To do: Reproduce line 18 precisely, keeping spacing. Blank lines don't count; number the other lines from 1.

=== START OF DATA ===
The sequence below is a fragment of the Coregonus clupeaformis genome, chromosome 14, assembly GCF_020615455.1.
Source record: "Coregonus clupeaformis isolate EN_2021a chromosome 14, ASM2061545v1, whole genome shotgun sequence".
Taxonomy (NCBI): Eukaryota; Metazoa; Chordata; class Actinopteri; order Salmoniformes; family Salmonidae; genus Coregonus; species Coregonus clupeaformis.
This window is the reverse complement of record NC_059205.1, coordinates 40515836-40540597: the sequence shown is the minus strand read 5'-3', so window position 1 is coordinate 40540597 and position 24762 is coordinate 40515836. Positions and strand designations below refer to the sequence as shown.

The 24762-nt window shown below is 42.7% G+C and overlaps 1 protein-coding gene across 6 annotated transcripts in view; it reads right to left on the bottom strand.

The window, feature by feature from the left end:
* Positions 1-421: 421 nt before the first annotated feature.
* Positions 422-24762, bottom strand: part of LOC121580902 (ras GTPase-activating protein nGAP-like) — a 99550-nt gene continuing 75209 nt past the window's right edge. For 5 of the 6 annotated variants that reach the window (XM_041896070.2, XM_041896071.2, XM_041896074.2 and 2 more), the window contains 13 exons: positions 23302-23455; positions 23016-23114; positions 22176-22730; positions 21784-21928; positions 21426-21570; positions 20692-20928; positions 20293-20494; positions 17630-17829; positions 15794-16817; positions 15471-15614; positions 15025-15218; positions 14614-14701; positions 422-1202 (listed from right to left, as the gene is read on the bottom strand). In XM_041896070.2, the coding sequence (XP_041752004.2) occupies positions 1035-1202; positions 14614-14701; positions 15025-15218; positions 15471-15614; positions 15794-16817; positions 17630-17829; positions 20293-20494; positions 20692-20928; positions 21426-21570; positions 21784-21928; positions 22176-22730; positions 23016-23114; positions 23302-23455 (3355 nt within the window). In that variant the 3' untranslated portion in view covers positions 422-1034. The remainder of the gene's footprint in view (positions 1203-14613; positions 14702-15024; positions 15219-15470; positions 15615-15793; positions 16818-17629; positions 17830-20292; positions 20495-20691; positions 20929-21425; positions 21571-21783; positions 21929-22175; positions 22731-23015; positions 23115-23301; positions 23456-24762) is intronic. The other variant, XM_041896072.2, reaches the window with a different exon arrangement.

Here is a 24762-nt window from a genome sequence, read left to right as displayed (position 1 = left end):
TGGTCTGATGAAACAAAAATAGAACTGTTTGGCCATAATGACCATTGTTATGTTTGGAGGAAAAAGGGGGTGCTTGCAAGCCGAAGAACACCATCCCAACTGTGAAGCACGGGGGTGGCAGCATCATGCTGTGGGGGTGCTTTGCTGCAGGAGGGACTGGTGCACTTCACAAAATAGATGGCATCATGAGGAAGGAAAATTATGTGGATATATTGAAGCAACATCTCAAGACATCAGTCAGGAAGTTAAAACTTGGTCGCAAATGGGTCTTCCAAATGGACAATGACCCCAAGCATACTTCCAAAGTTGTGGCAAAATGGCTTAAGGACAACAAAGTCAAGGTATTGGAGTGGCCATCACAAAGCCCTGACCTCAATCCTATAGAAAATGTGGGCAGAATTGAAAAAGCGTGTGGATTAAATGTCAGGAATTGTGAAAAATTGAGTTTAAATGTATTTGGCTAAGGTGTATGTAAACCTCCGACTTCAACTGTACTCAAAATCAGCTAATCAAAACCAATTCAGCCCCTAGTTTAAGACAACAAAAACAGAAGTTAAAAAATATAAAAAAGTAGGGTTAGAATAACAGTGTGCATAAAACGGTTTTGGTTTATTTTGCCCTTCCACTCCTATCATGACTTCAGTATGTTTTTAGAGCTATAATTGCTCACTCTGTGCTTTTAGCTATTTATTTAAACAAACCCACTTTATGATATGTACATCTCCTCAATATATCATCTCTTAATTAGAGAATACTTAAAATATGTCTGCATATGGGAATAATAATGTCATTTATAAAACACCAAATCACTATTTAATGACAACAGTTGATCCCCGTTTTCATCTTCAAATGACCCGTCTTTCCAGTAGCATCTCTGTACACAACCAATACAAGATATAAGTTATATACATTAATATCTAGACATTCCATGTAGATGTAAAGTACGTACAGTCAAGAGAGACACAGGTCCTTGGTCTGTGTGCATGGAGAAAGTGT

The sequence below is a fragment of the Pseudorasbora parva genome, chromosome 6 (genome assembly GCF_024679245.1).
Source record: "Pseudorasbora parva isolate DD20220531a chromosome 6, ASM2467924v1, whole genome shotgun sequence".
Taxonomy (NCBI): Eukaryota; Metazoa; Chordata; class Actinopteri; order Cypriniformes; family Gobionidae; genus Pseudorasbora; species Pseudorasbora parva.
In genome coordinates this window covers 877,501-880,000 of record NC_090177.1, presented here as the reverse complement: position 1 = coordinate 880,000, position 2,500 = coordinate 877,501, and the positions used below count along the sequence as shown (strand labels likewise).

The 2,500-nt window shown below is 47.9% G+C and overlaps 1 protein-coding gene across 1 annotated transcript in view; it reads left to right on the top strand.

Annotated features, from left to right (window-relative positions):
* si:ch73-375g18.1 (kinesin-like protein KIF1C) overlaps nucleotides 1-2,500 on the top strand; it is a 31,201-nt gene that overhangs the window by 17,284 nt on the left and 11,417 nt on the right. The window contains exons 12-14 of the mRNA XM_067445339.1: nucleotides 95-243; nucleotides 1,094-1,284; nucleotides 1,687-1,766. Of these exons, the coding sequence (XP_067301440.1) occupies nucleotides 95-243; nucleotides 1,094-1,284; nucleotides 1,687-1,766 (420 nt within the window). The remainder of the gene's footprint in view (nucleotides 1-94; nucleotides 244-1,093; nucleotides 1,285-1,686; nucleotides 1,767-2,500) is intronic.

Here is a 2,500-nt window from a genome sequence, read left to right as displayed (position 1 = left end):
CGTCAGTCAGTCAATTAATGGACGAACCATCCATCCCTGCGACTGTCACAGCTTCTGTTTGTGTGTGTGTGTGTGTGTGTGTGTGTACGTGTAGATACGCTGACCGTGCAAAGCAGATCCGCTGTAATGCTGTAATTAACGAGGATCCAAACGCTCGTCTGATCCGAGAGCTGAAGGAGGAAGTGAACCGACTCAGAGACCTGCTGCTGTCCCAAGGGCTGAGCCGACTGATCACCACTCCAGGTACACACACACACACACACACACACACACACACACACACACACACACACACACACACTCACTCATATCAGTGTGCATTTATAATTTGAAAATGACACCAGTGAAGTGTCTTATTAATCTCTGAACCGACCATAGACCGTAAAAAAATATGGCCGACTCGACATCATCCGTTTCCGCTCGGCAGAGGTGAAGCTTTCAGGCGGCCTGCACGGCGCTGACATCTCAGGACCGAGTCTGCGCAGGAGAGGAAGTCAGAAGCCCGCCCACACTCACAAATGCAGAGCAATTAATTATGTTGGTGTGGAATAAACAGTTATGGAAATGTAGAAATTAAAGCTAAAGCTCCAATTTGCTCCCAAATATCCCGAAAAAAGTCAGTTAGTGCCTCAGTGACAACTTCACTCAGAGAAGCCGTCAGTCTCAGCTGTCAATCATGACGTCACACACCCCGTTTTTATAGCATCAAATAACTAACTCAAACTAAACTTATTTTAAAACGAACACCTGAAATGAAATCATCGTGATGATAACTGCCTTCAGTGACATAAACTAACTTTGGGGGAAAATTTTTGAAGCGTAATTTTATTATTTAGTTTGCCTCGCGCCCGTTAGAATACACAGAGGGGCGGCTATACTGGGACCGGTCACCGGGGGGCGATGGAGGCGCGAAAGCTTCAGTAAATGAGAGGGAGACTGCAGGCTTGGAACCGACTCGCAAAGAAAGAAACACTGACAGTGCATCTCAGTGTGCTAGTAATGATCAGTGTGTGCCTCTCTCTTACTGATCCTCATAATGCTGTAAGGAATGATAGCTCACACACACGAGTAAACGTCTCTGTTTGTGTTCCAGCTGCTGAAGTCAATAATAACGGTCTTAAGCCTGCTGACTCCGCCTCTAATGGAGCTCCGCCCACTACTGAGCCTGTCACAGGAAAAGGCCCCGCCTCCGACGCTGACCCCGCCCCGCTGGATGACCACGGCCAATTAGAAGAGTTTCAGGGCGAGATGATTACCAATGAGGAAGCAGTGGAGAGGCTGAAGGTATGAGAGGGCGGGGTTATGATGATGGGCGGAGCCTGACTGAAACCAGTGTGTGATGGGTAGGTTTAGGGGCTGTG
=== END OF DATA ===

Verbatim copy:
Here is a 2,500-nt window from a genome sequence, read left to right as displayed (position 1 = left end):